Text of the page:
Carly Fiorina made the case for her prospective presidential candidacy on Saturday, just days before she’s expected to officially jump into the race, telling a room full of conservative activists and writers that she has the policy background and the political skills to beat Hillary Clinton in a general election.
“Hillary Clinton may be a vulnerable candidate, in many ways, but we should not underestimate her,” Fiorina said at the National Review Institute Ideas Summit. “We have to have a nominee who can take punches, but we [also] have to have a nominee who will throw punches.”
Fiorina’s political ambitions have met with derision among political experts, given that the only people to serve as president without holding prior elected office were war heroes. Fiorina argued that her experience rising from the secretarial pool to CEO at Hewlett Packard makes her a true outsider who can direct the general disgust voters feel toward Washington, D.C. — and toward crony capitalism in particular — at Hillary Clinton.
“Back to 2012, we all thought Benghazi was going to be an issue and it wasn’t. It wasn’t an issue because our nominee wouldn’t throw the punch.”
The former Hewlett Packard CEO also claimed to have the expertise needed to reform bureaucracies, an important point in light of her belief that “the government is one giant, unaccountable, corrupt bureaucracy.”
She went even further than that at times, showing signs that she might run as a sort of conservative Elizabeth Warren, flashing some of the anti-corporate sentiment that has made the Massachusetts senator a darling of the Left.
“Look, crony capitalism is alive and well. Elizabeth Warren, of course, is wrong about what to do about it,” Fiorina said. “She claims that the way to solve crony capitalism is more complexity, more regulations, more legislation, worse tax codes, and of course the more complicated government gets and it’s really complicated now, the less the small and the powerless can deal with it.”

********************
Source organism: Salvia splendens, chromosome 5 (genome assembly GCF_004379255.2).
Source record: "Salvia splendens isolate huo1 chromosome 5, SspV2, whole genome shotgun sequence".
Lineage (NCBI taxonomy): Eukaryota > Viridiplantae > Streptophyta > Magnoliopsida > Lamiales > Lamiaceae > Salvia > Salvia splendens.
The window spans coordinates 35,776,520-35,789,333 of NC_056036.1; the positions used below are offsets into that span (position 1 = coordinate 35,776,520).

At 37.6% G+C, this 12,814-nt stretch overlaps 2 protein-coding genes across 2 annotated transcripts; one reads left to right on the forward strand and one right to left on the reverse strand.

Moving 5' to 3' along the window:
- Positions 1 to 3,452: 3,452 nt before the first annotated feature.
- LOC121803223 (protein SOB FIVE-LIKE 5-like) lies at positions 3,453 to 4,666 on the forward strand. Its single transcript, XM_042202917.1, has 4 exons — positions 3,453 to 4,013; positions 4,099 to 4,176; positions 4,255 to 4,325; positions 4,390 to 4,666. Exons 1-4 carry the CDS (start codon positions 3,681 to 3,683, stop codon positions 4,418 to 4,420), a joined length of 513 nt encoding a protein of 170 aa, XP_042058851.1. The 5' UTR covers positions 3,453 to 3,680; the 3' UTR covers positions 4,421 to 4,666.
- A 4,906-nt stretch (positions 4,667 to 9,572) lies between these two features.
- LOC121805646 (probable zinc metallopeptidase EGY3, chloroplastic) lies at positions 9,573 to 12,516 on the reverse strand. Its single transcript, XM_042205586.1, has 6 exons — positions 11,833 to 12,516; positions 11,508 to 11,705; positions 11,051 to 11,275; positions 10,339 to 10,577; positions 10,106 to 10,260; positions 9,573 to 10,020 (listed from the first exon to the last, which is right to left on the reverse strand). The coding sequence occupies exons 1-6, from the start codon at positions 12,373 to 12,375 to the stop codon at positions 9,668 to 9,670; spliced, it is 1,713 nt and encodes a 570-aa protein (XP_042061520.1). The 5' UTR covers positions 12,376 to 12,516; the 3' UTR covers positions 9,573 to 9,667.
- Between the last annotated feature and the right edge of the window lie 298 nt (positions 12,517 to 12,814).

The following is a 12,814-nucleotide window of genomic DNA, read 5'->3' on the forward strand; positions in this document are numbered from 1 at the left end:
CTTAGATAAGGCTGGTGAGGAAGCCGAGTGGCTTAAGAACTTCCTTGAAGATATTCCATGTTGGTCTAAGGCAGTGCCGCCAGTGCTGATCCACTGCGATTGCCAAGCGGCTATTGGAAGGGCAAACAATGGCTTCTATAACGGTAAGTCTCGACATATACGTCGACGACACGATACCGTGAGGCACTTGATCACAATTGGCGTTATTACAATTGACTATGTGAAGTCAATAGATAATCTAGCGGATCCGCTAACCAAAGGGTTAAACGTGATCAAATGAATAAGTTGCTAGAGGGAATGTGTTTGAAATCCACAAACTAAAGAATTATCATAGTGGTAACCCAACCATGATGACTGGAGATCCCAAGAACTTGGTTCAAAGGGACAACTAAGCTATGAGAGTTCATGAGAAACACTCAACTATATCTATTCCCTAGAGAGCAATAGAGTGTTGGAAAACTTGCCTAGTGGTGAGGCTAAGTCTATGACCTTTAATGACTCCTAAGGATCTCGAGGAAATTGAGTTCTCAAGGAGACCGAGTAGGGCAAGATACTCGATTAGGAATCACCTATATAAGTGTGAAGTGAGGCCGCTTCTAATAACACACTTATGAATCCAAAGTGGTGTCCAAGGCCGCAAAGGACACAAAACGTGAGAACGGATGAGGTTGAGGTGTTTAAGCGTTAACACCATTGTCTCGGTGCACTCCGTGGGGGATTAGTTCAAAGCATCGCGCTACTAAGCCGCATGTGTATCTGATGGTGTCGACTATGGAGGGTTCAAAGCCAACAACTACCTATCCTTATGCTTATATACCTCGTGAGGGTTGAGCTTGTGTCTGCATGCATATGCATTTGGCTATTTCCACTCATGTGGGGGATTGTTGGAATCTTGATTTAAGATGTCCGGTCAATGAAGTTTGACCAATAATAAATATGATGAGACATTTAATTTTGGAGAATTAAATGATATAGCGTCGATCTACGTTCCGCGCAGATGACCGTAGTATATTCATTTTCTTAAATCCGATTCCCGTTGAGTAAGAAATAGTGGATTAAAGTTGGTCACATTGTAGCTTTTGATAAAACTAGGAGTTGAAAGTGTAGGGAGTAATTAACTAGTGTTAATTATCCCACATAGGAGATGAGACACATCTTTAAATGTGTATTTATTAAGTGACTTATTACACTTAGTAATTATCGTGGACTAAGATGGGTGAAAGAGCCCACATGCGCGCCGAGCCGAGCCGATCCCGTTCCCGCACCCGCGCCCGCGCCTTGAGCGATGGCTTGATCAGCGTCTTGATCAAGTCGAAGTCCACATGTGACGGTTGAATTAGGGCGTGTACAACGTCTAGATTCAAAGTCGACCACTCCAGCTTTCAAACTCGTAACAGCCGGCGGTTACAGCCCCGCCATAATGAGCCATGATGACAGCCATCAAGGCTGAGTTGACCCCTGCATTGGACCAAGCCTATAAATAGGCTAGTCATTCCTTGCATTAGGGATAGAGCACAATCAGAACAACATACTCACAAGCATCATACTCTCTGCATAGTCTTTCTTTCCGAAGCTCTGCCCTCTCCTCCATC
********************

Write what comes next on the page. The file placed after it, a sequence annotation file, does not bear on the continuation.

Fiorina made that point while denouncing the net neutrality regulations recently approved by the Federal Communications Commission in a 3-2 vote.“The dirty little secret of that regulation, which is the same dirty little secret of Obamacare or Dodd-Frank or all of these other huge complicated pieces of regulation or legislation, is that they don’t get written on their own,” she said. “They get written in part by lobbyists for big companies who want to understand that the rules are going to work for them. . . . Who was in the middle of arguing for net neutrality? Verizon, Comcast, Google, I mean, all these companies were playing. They weren’t saying ‘we don’t need this;’ they were saying ‘we need it.’”
Fiorina suggested that large companies, by backing such regulations, have emerged as an enemy of the small businesses run out of people’s houses and garages. “Google started out that way too, in a dorm room, but they seem to have forgotten that,” she said.
They also comprise part of a “political class” that is “disconnected” from most Americans. “The vast majority of people . . . believe there is a political class that is totally disconnected from their lives and that’s stacking the deck against them,” Fiorina said.
It’s a diagnosis of American politics that is appropriate to her biography. “It’s interesting, people out there are not at all troubled that I haven’t held elected office; in fact, the people I run into consider it a great asset,” Fiorina said.
— Joel Gehrke is a political reporter for National Review.